Once everybody is in the mental hospital, however, the movie collapses into a saggy and self-regarding mess in the classic manner familiar to anyone who’s sat through the collected works of M Night Shyamalan. Shyamalan seems to assume that everyone else will find his characters as intrinsically fascinating as he does, and the result is many windy scenes that don’t go anywhere as the director meditates on the situation he has created. Scenes outside the hospital with Dunn’s son and the last girl from Split (Anya Taylor-Joy) don’t add much, and basically the story loses most of its momentum. Sarah Paulson has the thankless task of playing a character who initially seems to be stupid, as she keeps declaring that superhuman beings don’t exist (we as the audience obviously know otherwise, or this film would not have been made), and the fact that Samuel L Jackson barely appears in the first half of the film is also an issue given it’s supposedly about him. The actor certainly carves himself a thick slice of ham when he does eventually show up in earnest, while James McAvoy turns in another bravura performance as the Horde’s various identities – but, again, the result of this is that Bruce Willis (never the most demonstrative of actors) kind of vanishes into the background as a result. (The film also has the issue that Jackson is visibly and distractingly older than Charlayne Woodard, the actress supposedly playing his mother.)

The whole film is stricken with this awkwardness and lack of balance, suggesting one thing and then actually delivering another. And the tone of it is odd: by most metrics it certainly qualifies as some sort of superhero fantasy – Jackson’s character is obsessed by the tropes of the genre and ends up trying to orchestrate a return engagement between Willis and McAvoy – but it is filmed and directed like a horror film. For all the film’s lofty ideas about human potential and gods walking amongst us, it’s the grittier, more downbeat style that wins out – we are teased with the prospect of a cinematic superhero battle, but what we end up with is a clumsily-choreographed wrestling match between two men in a car park. The substance is weirdly at odds with the portentous way in which it is presented.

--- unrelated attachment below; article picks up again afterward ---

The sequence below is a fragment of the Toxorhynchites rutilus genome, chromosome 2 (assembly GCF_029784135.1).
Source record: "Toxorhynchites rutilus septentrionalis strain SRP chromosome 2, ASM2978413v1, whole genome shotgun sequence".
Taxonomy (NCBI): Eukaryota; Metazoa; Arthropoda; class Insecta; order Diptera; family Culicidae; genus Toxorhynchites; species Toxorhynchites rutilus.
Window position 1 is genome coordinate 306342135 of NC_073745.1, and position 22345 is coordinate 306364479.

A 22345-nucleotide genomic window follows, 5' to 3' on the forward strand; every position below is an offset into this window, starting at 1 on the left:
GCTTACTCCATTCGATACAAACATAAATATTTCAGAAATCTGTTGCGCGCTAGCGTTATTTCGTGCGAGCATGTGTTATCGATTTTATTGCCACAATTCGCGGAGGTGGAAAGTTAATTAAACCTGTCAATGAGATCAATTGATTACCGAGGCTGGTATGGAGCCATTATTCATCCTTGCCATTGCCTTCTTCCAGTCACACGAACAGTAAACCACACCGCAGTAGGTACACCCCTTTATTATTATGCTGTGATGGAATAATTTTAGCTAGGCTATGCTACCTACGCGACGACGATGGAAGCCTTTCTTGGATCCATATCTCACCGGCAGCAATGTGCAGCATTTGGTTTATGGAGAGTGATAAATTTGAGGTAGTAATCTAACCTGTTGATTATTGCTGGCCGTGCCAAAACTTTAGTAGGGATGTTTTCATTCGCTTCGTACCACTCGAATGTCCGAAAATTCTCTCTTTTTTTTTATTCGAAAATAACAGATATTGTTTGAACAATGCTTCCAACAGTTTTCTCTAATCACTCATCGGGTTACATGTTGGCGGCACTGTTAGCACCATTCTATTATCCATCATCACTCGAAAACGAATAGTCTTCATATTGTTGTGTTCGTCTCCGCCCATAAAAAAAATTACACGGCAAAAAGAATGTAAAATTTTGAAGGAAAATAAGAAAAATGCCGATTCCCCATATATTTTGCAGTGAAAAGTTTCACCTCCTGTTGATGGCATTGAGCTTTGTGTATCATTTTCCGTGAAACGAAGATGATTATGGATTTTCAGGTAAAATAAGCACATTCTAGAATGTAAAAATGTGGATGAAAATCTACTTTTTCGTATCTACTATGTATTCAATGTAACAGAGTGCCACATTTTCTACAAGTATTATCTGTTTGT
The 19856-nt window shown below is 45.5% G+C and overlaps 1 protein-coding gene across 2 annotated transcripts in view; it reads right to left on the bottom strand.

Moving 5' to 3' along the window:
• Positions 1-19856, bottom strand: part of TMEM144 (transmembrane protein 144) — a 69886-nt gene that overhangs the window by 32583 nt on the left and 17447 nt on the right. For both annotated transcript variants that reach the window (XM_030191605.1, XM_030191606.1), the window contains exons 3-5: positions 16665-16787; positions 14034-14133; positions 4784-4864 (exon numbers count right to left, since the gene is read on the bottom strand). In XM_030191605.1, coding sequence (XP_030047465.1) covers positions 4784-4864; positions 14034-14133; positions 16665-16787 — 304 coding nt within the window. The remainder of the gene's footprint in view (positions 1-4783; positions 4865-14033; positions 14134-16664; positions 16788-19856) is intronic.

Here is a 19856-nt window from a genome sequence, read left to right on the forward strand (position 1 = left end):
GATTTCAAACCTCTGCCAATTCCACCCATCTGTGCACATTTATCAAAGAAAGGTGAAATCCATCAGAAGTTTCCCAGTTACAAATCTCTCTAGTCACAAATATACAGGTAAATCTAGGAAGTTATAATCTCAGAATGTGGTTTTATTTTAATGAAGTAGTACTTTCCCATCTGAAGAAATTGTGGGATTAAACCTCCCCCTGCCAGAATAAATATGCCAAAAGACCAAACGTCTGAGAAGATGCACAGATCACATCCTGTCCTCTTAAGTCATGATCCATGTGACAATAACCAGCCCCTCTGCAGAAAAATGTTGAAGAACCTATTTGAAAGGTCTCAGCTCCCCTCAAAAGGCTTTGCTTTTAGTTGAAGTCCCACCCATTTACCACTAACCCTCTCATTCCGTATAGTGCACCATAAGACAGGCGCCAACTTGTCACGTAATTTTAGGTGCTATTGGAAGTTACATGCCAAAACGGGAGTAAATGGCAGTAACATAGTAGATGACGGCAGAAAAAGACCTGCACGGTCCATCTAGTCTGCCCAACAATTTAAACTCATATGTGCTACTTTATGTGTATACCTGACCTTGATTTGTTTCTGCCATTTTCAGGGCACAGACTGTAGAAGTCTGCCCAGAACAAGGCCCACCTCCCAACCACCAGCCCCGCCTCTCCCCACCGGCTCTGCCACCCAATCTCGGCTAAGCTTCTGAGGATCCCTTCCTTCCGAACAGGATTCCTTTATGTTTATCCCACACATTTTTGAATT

So, very much a return to form for M Night Shyamalan, by which I mean it is wildly and frustratingly uneven. Just to confirm he’s sticking to his usual playbook, Shyamalan wraps the film up with not one, not two, but three half-assed plot twists. In theory that should equate to a satisfactory one-and-a-half-assed plot twist, but apparently these things are not cumulative. (If nothing else, at least the director appears to have discovered an interesting new field of mathematical enquiry.)

I couldn’t help feeling that Glass was a huge missed opportunity, but Olinka – who came to see it despite not having seen either of the prior films – found it to have some interesting ideas about the tyranny of normalcy. I still think she is being too generous about it. It does seem to lend weight to the idea that it’s M Night Shyamalan’s good films which are the anomalies, not the ropey fare he usually seems to produce. This film, certainly, is a waste of talent and potential.